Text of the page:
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Another Earth – Cosmological Conundrum of other selves and other universes


Another Earth



Another Earth – Mike Cahill

Oddly compelling, this ingenious, absorbing little film was probably made for about the cost of the soft drinks budget on the upcoming Mission Impossible movie. Proof positive that when you have imagination, talent, a clever idea and the commitment to develop it properly, then to film it well, you don’t need CGI, special effects or even Stars (film that is). You do need a distribution deal however, explained here by the fact that this one was picked up by Fox Searchlight plum-picking at the Sundance film Festival where Another Earth attracted a lot of well-deserved attention.

Another Earth’s lead Brit Marling co-wrote with 1st time feature director and long-time collaborator Mike Cahill, and the result is a lean, effective thought-provoking screenplay that crosses genres with a deeply felt, suspenseful emotional drama played out within a sci-fi context more Twilight Zone than Star Wars.

Sensibly Cahill sets Another Earth in and around the familiar territory of New Haven Connecticut where he’s from and his keen sense of place and atmosphere contributes greatly to the overall slightly out-of-kilter tone of the film. Locations and scenes are austerely dressed and shot: interiors look like real lived-in dwellings with crazed old paint and part-bare plaster walls awaiting attention. Marling and her co-lead William Mapother are dressed in down to earth practical clothes with no concessions to glamour or style.

Cahill is also cinematographer and editor which perhaps accounts for the satisfyingly consistent look to the film which with its washed out colours has a cold almost bleak visual tone more Canadian or even Scandinavian than Hollywood gloss. This setting perfectly frames a narrative both morally and emotionally disturbing and complex.

Teenager Roda Williams is beautiful, bright and due to study astrophysics at MIT. Driving home alone after drinking at a party she hears a radio broadcast about a new planet that has appeared in the night sky. Distracted by looking out of the car to try to see this phenomenon she is responsible for a catastrophic car accident that will change her life for ever. She is jailed for 4 years for causing death by dangerous driving and the only surviving victim of her crash is Composer Professor John Burroughs left in a coma for several months unaware that his pregnant wife and young son have perished.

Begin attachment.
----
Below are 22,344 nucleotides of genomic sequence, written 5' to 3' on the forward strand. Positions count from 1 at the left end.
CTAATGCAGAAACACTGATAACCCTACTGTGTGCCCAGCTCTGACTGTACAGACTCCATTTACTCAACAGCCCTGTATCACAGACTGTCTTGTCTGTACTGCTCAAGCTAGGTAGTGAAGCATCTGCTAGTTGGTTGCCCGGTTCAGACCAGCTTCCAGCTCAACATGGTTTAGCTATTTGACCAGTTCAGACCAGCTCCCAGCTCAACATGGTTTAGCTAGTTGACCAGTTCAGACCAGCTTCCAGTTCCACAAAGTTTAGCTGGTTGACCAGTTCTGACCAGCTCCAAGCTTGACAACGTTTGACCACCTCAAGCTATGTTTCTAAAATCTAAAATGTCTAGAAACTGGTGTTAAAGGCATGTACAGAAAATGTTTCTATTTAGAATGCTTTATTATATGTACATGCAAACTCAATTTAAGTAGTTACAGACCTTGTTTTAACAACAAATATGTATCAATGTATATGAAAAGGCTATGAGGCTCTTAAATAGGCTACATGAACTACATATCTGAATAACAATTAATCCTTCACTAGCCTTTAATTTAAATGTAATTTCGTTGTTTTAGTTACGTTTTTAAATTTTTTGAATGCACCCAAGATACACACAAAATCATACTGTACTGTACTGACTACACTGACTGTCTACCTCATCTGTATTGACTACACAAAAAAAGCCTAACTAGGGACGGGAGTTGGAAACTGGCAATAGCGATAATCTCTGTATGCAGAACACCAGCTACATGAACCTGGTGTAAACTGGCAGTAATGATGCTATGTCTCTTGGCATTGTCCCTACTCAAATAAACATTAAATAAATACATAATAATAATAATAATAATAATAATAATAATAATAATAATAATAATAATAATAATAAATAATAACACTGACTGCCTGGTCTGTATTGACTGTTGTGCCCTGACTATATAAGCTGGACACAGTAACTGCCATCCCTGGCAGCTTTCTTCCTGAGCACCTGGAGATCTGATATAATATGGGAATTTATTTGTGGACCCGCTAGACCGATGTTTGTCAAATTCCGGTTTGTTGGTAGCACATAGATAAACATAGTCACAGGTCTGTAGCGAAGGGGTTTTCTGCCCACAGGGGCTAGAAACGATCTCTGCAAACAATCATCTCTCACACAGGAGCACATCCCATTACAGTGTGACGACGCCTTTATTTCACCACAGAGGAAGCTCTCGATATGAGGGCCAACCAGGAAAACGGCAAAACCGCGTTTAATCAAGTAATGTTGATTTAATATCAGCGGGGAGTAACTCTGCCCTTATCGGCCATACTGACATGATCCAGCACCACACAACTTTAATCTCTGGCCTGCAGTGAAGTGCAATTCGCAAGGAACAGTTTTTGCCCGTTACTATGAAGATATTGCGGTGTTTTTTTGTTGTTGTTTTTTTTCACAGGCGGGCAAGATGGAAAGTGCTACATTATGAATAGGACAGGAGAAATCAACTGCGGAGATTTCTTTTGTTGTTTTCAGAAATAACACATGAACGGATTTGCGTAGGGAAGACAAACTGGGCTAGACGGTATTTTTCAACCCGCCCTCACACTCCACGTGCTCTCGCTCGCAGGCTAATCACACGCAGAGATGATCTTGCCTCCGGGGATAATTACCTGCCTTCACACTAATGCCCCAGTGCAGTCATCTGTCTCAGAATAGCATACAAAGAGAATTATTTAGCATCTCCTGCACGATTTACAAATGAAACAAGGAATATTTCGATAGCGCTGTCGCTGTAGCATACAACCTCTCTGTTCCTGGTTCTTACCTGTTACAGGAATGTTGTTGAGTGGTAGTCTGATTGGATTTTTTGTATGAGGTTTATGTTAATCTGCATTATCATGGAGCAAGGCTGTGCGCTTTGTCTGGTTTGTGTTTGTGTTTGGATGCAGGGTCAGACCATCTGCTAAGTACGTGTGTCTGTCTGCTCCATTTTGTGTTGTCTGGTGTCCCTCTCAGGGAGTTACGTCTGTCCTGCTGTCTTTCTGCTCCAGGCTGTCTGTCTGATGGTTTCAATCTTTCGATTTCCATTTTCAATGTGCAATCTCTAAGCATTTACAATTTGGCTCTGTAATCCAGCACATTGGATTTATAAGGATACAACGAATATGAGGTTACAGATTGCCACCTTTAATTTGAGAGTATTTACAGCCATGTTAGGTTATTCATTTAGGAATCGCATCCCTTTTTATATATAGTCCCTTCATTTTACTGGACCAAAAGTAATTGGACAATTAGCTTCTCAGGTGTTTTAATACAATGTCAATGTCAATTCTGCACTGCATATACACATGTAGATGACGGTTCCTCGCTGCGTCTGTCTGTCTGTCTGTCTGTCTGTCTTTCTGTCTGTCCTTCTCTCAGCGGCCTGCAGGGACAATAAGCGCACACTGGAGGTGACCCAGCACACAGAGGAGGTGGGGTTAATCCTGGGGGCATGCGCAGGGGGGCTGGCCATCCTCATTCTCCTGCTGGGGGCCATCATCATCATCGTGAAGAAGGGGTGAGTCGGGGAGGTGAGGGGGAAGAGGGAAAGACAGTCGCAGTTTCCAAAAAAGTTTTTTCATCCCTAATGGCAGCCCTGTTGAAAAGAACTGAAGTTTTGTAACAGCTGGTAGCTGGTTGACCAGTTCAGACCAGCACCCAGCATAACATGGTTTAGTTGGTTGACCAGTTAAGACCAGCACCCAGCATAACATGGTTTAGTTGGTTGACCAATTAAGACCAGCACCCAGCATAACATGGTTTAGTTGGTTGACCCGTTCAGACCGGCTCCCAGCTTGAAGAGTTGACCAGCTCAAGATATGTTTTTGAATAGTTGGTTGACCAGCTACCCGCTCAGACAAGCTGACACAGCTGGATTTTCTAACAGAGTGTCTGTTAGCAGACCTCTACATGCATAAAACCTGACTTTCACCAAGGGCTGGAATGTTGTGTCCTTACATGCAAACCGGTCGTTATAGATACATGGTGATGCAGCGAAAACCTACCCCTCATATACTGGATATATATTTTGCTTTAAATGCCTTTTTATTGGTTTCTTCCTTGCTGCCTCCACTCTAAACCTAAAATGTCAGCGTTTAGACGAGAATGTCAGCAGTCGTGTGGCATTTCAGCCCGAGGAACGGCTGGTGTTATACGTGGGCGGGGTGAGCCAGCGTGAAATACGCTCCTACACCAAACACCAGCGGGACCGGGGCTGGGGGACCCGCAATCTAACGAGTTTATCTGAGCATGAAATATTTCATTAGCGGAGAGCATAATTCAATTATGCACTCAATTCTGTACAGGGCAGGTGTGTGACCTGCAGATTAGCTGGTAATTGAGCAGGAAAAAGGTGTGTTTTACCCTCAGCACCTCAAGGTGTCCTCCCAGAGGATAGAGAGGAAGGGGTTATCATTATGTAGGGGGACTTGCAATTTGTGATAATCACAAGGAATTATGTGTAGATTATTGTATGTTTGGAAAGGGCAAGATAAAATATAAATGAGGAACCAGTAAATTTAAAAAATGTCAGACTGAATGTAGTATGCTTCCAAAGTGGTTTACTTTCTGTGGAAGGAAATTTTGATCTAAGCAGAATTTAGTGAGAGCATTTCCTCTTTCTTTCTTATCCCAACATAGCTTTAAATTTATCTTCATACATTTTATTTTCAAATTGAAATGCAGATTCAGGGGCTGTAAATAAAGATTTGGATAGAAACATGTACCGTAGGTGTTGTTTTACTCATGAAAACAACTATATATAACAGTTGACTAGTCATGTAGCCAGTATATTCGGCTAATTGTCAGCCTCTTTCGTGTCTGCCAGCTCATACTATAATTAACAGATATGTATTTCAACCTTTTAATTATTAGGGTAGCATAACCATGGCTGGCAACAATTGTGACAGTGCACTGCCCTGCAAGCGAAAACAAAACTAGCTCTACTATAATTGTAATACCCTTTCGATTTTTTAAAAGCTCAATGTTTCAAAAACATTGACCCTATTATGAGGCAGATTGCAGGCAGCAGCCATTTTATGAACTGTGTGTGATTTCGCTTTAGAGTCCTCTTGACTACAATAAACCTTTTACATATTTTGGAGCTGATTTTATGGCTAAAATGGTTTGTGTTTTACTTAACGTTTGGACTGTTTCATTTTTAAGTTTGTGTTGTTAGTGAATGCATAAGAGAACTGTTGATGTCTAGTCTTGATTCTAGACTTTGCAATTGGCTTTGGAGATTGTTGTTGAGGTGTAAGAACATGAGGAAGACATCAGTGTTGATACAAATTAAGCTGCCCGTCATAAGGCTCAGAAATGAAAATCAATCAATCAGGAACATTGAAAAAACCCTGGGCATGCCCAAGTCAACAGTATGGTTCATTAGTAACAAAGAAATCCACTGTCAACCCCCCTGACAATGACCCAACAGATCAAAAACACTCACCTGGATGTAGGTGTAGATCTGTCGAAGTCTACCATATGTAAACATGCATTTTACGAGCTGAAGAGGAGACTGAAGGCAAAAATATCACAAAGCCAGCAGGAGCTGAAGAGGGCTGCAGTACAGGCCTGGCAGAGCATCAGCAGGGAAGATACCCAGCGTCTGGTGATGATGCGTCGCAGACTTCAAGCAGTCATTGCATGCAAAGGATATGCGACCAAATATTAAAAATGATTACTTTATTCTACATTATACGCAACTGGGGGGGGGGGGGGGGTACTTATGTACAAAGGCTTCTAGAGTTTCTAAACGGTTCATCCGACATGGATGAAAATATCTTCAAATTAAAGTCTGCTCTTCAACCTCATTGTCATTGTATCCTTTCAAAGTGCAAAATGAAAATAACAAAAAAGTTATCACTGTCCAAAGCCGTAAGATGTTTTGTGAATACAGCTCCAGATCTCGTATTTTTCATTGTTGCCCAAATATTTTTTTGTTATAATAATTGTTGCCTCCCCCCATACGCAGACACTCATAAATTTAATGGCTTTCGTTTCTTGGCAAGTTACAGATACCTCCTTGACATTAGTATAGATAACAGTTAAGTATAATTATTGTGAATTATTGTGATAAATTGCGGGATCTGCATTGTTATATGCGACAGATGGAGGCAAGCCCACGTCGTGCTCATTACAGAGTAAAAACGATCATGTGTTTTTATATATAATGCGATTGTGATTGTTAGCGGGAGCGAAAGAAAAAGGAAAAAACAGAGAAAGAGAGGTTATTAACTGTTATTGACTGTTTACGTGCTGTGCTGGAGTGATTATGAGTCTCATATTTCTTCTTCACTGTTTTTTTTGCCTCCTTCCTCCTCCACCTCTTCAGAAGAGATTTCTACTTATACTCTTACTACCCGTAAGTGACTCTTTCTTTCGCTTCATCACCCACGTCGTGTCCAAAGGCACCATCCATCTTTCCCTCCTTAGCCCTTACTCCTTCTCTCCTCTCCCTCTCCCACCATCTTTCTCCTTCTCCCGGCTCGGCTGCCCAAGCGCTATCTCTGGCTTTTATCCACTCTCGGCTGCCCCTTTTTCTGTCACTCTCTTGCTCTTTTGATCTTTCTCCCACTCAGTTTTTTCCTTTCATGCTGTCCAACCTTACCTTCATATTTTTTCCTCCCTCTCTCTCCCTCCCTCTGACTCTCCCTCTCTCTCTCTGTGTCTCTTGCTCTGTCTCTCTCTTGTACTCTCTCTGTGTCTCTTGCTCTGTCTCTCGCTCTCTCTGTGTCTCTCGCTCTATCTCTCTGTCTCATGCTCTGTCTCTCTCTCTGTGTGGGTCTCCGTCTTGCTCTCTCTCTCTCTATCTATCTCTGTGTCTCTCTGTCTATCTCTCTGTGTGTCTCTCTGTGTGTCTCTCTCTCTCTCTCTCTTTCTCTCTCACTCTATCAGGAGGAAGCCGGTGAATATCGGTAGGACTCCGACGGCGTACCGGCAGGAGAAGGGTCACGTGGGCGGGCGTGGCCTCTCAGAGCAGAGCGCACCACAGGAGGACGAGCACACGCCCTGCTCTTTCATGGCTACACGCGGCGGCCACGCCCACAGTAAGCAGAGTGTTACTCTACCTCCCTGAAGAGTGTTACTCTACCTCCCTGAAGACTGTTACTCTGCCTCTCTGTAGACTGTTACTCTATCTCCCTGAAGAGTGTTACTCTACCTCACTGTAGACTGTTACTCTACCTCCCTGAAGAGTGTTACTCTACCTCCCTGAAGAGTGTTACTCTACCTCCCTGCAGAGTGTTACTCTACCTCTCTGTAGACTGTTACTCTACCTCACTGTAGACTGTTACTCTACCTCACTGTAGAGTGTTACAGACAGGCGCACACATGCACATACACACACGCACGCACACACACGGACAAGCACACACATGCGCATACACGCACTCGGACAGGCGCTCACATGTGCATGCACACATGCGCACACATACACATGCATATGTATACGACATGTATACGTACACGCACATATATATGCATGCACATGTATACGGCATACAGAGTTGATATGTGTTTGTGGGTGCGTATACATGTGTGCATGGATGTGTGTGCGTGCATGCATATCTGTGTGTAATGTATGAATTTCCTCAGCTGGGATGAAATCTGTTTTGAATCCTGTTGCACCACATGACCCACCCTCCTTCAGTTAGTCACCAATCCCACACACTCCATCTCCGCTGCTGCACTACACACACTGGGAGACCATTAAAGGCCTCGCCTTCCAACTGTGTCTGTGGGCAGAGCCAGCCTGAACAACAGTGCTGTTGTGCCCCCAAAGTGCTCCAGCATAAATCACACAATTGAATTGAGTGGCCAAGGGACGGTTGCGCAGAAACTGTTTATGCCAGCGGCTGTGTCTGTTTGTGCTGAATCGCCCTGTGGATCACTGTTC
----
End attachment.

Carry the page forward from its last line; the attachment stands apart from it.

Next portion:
Roda is so overcome with remorse she turns inwards on herself and abandons her ambitions and aspirations. Seeking solitude and personal privacy she takes a job as a janitor at a local high school. Visiting the scene of her accident she sees Burroughs on a similar pilgrimage leaving his dead son’s toy at the site. Roda follows him home. She is driven to trying in some way to communicate her remorse but when Burroughs answers his door to her she panics and pretends to be a house cleaner for a company offering a free trial. At first the reluctant Burroughs, drifting aimlessly through a shattered life, gets her to clear up his long neglected house. They become friends and then lovers over the following weeks.

As a backdrop to this developing relationship, the US scientific organisation SETI (Search for Extra-Terrestrial Intelligence) is stunned to discover that the new planet in the sky is in fact a duplicate Earth inhabited by our other ‘selves’. A scientist making first contact finds herself speaking to someone with the same name and unique personal history. The idea that the lives of the other selves on the other Earth may have taken a different, diverging turn from those on the Earth derives from the well established current cosmological theory of parallel universes. If you feel that Another Earth does not adequately clarify this bewildering idea; just try the real scientists and believe me you will be none the wiser. However as an imaginative device that radically alters our normal intellectual, emotional frame of reference – it works fine.

When a project is mooted to fly a group of people to visit this other earth and perhaps meet their other selves, Roda wins a competition for a seat. We can imagine her desire to see whether the catastrophic instant of time in her life here on earth that destroyed a family and her own life, may perhaps not have occurred in the life of her other self.

Now in love with her, Burroughs begs her not to go. The resolution to these emotional and moral conflicts takes unexpected turns and arrives at a final conclusion that I at least found satisfying and most effective.

Another Earth contents itself with posing questions rather than answering them; asking us to consider extraordinary possibilities and how we might respond to them; questions of morality, emotion, personal identity and responsibility. It does this in an always absorbing and intriguing way, carefully picking its way around anything specific that would provoke or demand our incredulity, which is perhaps the supreme achievement of such an ambitious movie.

Evocatively shot, beautifully and expertly edited, Another Earth draws powerful performances from Marling, more striking than beautiful; and a bluff, no-nonsense Mapother. An original score by Fall On Your Sword music duo Will Bates and Phil Mossman ably sustains the narrative arc of the film.

An unusual, inventive, thought-provoking and thoroughly assured piece of film-making. Recommended.

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